Those who are not interested in his rationale for voting “Yes” on April 8 Branson TCED Tax Extension should probably stop right here.
Over the past few weeks it was interesting to hear feedback on what the Ole Seagull had written about the Branson TCED Tax Extention, why he had written it or how he felt about it. Most of that type of talk comes from people who don’t have a clue about what they are talking about and are talking to a similarly minded “choir.”
He really doesn’t expect much from most folks, but from the publisher of the other local paper in town, Michael Schuver, he at least expected journalistic integrity which, in his opinion was substantially lacking from a recent column Schuver wrote and will be addressed in its entirety in the Ole Seagull’s first April column. One statement in the column however, has to be addressed now because it is simply not true and, outside of second hand “hearsay,” this is the first concrete instance the Ole Seagull could respond to.
Schuver said, “Groman says the TCED tax should go away, because in his opinion, the money has not been well spent in marketing Branson.” In an Ole Seagull’s opinion, that is a patently false statement. The Ole Seagull, as is the case with anyone who cares about the marketing of Branson, has never said that “the TCED tax should go away.”
On more than one occasion the Ole Seagull has cautioned that the only value of his opinions to anyone is to the extent they have evaluated those opinions and find them useful in their own decision making process. He did see an opportunity for possible marketing changes if the extension was defeated in the first vote on April 8 because there was at least three more opportunities to vote on the issue again before the tax would stop being collected on March 31, 2016. Wanting to see changes and the tax used more effectively is not even close to, what the Ole Seagull believes, is the deceptive statement used by Schuver saying that the Ole Seagull said “the TCED tax should go away…”
As he has continued to do his due diligence over the last few months it has become apparent to him that there is about zero chance anything will change even if the tax extension is defeated on its first, out of four potential opportunities. Further, in his gut he has reached the belief that if it doesn’t pass this time it increases substantially, for many reasons, the chances that the TCED Tax extension might not get reauthorized which, in an Ole Seagull’s opinion, would be catastrophic.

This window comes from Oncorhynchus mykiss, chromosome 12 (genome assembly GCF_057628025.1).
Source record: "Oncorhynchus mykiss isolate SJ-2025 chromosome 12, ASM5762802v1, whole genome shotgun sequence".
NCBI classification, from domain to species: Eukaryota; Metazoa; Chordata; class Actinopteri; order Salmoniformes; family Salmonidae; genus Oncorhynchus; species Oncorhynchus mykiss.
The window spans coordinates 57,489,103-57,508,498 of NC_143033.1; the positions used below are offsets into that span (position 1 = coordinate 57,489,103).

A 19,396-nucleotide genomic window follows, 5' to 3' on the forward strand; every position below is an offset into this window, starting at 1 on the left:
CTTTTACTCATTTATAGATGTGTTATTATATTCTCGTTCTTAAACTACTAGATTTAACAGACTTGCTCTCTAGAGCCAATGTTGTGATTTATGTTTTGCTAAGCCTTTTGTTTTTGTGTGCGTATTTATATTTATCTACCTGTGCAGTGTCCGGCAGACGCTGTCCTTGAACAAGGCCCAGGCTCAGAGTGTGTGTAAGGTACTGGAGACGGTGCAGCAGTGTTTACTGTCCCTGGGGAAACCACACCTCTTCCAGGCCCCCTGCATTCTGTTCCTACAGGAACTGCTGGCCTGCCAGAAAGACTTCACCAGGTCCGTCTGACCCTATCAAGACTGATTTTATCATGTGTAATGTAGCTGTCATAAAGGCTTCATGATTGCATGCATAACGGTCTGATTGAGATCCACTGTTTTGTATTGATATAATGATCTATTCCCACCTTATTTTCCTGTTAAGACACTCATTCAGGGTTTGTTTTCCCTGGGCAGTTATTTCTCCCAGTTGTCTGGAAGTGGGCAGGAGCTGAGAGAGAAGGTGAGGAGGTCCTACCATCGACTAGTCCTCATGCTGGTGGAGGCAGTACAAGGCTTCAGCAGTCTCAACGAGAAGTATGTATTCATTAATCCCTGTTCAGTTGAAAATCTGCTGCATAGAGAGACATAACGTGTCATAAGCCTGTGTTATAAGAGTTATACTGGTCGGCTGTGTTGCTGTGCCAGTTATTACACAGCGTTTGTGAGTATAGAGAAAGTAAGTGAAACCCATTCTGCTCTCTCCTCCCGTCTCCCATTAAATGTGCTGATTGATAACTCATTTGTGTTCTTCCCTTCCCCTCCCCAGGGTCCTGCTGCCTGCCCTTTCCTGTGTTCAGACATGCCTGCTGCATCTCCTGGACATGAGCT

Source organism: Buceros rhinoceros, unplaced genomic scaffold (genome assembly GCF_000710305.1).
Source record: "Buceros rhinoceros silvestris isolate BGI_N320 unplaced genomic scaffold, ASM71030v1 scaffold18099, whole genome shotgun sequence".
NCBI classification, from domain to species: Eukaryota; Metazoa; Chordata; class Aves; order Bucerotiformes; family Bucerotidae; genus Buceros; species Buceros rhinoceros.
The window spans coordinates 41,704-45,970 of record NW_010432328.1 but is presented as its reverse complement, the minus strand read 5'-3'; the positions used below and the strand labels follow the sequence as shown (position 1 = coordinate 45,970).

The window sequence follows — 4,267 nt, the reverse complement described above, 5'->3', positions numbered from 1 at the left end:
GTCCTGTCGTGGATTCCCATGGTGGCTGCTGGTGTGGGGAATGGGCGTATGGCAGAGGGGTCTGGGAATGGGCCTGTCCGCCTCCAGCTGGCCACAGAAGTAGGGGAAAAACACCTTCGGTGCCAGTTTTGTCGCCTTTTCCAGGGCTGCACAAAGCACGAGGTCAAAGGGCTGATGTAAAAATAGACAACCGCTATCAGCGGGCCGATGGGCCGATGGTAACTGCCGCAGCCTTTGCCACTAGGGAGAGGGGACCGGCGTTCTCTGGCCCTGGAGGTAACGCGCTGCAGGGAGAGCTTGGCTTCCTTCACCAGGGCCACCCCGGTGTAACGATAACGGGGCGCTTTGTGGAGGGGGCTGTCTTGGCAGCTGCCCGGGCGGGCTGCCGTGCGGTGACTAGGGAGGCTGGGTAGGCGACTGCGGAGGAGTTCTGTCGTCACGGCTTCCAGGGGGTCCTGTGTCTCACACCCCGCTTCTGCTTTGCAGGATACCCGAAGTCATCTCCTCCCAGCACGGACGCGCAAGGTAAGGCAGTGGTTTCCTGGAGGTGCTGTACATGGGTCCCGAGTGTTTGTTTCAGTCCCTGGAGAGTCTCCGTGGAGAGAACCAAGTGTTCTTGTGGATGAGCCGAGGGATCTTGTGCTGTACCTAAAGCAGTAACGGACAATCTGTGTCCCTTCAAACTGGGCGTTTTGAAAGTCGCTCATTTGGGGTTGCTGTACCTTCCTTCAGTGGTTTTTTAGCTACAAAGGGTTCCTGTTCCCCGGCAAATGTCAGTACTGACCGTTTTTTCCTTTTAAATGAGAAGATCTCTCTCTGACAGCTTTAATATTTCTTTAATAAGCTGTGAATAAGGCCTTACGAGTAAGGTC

Those against a “Yes Vote” on April 8 appear to generally fall into three general categories; those who are just against any tax increase, those against the use of tax funds for marketing of private businesses and those, like the Ole Seagull felt initially, who want to see changes made and the issue put back on the ballot for the voters to vote on again prior to the taxes expiration on March 31, 2016. Those in the first two groups have their opinion and, from an Ole Seagull’s perspective are hopefully in the minority.
Of those he has talked to in the third group there has been a clear vast majority who have told him that even if things didn’t change when it got down to the wire they would vote for the tax extension because it was not the tax they were against just the inefficient way they believed it was being spent. At the end of the day, however, although there are a lot of things people want to see done a different way or different people involved in the process, it was a hodgepodge of opinions and ideas with no one person having an end game that they were committed to.
An Ole Seagull equates the effective “marketing” of Branson and its economic success to the “heart” and its importance to the body’s health. Too, he would compare the importance of “funding” for the effective marketing of Branson to the importance of the “flow of blood” to a healthy heart. There might be some discussion as to what ought to be done to correct a particular heart problem, but in most cases, there won’t be a lot of discussion about what happens even if the heart is repaired and there is no blood going to the heart.
Believing that to be the case and his increasing belief that if the TCED Tax extension doesn’t pass the first time that it substantially increases the chance that it might not pass at all, he is inclined to follow the advice of the great Wayne Gretzky who said, “”I skate to where the puck is going to be, not where it has been.” For what it matters, it is an Ole Seagull’s intention to skate to the puck by voting “Yes” on April 8.